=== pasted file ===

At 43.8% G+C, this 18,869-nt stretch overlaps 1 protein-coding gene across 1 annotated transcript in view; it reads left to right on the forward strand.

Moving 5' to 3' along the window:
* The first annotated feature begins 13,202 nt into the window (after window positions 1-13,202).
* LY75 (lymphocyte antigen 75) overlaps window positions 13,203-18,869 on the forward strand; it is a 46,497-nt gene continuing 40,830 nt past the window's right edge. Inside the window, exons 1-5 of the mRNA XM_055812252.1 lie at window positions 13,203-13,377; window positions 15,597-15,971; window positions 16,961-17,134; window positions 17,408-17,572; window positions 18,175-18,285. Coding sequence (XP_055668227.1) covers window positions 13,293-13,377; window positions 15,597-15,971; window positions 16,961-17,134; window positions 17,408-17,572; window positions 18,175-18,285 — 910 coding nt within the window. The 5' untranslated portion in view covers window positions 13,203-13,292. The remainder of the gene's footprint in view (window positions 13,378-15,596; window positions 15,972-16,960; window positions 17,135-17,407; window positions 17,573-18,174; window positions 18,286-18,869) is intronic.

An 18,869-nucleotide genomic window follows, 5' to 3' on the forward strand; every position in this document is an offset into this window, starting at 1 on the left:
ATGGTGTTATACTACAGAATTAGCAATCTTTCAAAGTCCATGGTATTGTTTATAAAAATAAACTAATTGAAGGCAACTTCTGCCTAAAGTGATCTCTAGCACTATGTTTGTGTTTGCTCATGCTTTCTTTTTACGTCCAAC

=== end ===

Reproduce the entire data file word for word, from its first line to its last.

At 43.8% G+C, this 18,869-nt stretch overlaps 1 protein-coding gene across 1 annotated transcript in view; it reads left to right on the forward strand.

Moving 5' to 3' along the window:
* The first annotated feature begins 13,202 nt into the window (after window positions 1-13,202).
* LY75 (lymphocyte antigen 75) overlaps window positions 13,203-18,869 on the forward strand; it is a 46,497-nt gene continuing 40,830 nt past the window's right edge. Inside the window, exons 1-5 of the mRNA XM_055812252.1 lie at window positions 13,203-13,377; window positions 15,597-15,971; window positions 16,961-17,134; window positions 17,408-17,572; window positions 18,175-18,285. Coding sequence (XP_055668227.1) covers window positions 13,293-13,377; window positions 15,597-15,971; window positions 16,961-17,134; window positions 17,408-17,572; window positions 18,175-18,285 — 910 coding nt within the window. The 5' untranslated portion in view covers window positions 13,203-13,292. The remainder of the gene's footprint in view (window positions 13,378-15,596; window positions 15,972-16,960; window positions 17,135-17,407; window positions 17,573-18,174; window positions 18,286-18,869) is intronic.

An 18,869-nucleotide genomic window follows, 5' to 3' on the forward strand; every position in this document is an offset into this window, starting at 1 on the left:
ATGGTGTTATACTACAGAATTAGCAATCTTTCAAAGTCCATGGTATTGTTTATAAAAATAAACTAATTGAAGGCAACTTCTGCCTAAAGTGATCTCTAGCACTATGTTTGTGTTTGCTCATGCTTTCTTTTTACGTCCAAC